Skip to content
Friends of the Willis Museum Logo

A registered charity that promotes, supports, assists and helps improve the Willis Museum in Basingstoke.

Eli Lilly and Company come to Basingstoke

by Derek Anthony

In 1934 Eli Lilly and Company established its first office outside the USA at 2-4 Dean Street in Central London. At the time Eli Lilly was one of America’s largest suppliers of medicines, but its export business was in the hands of local agents.

The Dean Street office was one further step towards internationalisation and was followed within two years by a decision to build a manufacturing plant in the UK.

It is not recorded why Lilly chose Basingstoke for its manufacturing site, but the reasons are not hard to guess. High on the list of priorities must have been the sophisticated railway link-ups which put Basingstoke in touch with the whole country. The original factory was built facing the main railway line and overlooking Lilly’s own private siding, by the side of which was built a coal fired boiler house. Easy accessibility to London, the largest market for pharmaceuticals in the country, and to the port of Southampton, through which supplies and people from America could come, must also have been an important consideration. Finally not the least attractive feature must have been the availability of building land.

Lilly bought quite a lot of land – approx 23 acres of farmland between Kingsclere Road and the railway – on what was then the outskirts of the town. One of the Company’s oldest employees recalled the site as it was before development. “I can remember it as a wheat field where my father worked. After school I had to cycle here to bring his tea. Not the big gates to enter then, but a five bar gate leading down a rough track. Approximately where the front steps are now stood about four or five straw ricks which my father used to build and thatch, and while he sat on a bundle of thatching spars, I used to sit up on the ladder and watch the trains steaming by.”

Nearby were Lancaster Road, Merton Road and Merton Farm, names which encapsulated the history of the land. The Earl of Lancaster had left it to Merton College, Oxford from which Lilly bought it in 1937.

Construction began in February 1938, with the removal of 10,000 cubic yards of chalk from what was to become the basement of the factory building, followed soon after by the burrowing of a tunnel to carry steam and service pipes from the boiler house by the railway siding up to the main building.

The winter of 1938 saw the traditional topping out ceremony, the building little more than a shell, the windows of the upper storey – their iron fitments not yet having arrived – still gaping holes. The big six floor building, a brilliant sugar loaf white, stood on its own. No other landmark contested the ground between it and the water tower of the Park Prewett Mental Hospital.

The newly completed building in 1939

It was a stylish piece of architecture which today looks externally at least almost exactly as it did in 1939 at the time of its completion. The journal “Concrete and constructional engineering” of June 1939 described it as follows:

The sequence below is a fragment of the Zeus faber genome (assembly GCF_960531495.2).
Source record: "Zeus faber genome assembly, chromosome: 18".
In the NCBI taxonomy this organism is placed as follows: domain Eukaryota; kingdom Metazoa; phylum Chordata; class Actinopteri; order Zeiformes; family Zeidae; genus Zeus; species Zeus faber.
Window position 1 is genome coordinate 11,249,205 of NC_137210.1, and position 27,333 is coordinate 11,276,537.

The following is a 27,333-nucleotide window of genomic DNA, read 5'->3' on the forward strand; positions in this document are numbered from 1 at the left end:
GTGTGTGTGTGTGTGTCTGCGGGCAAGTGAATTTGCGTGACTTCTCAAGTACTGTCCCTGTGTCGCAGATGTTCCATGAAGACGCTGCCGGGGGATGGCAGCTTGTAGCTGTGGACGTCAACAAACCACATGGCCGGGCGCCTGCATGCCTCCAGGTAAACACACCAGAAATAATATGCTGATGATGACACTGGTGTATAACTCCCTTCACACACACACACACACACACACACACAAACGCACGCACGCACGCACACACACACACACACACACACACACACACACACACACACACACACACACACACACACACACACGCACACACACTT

A laboratory building has recently been completed at Basingstoke for Eli Lilly and Company Limited, manufacturers of biological and pharmaceutical chemicals. The architect is Mr A G Porri, FRIBA, and the consulting engineers Considere Construction Ltd. The contractors were Sir Robert Mcalpine and Sons Limited.

The building is 220ft long by 60ft wide by 66ft high above ground level, and consists of a basement and five floors. The most interesting and unusual feature in the design lies in the construction above third floor level. It was required to provide a clear space on the third floor free from structural supports”. (There then follows a detailed description of how this was achieved).

This third floor accommodation was shared between offices and laboratories, but it is interesting to note that no passenger lift was incorporated into the building.

By March 1939 thirteen months after the earth movers had begun their work, A Block, as the original building is now called, was ready for occupation. That same month a caravan of pantechnicons turned up at Kingsclere Road filled with the company’s stock and effects. Soon afterwards testing of the manufacturing machinery began and by the beginning of September the site was ready for business.

By that time however all eyes including those of the Company’s new employees was turned to Poland and the German invasion which had begun on the first of September. World events were moving rapidly and Great Britain declared war on Germany at 11.00 am on Sunday 3rd September, the day before the new Lilly factory opened for business. Before long the brilliant white building had been covered in camouflage paint, the newly erected neon sign had been switched off, an anti-aircraft gun stationed on site and half of the accommodation requisitioned by the Ministry of Aircraft Production.

The Company had precious little time to reap any reward from its considerable investment in Basingstoke before war intervened, but at least the new factory had been built and partially equipped, and was ready to make a significant contribution firstly to the war effort and later to the supply of pharmaceutical needs to an exhausted post-war Britain.

By Derek Anthony, November 1991

Share Post: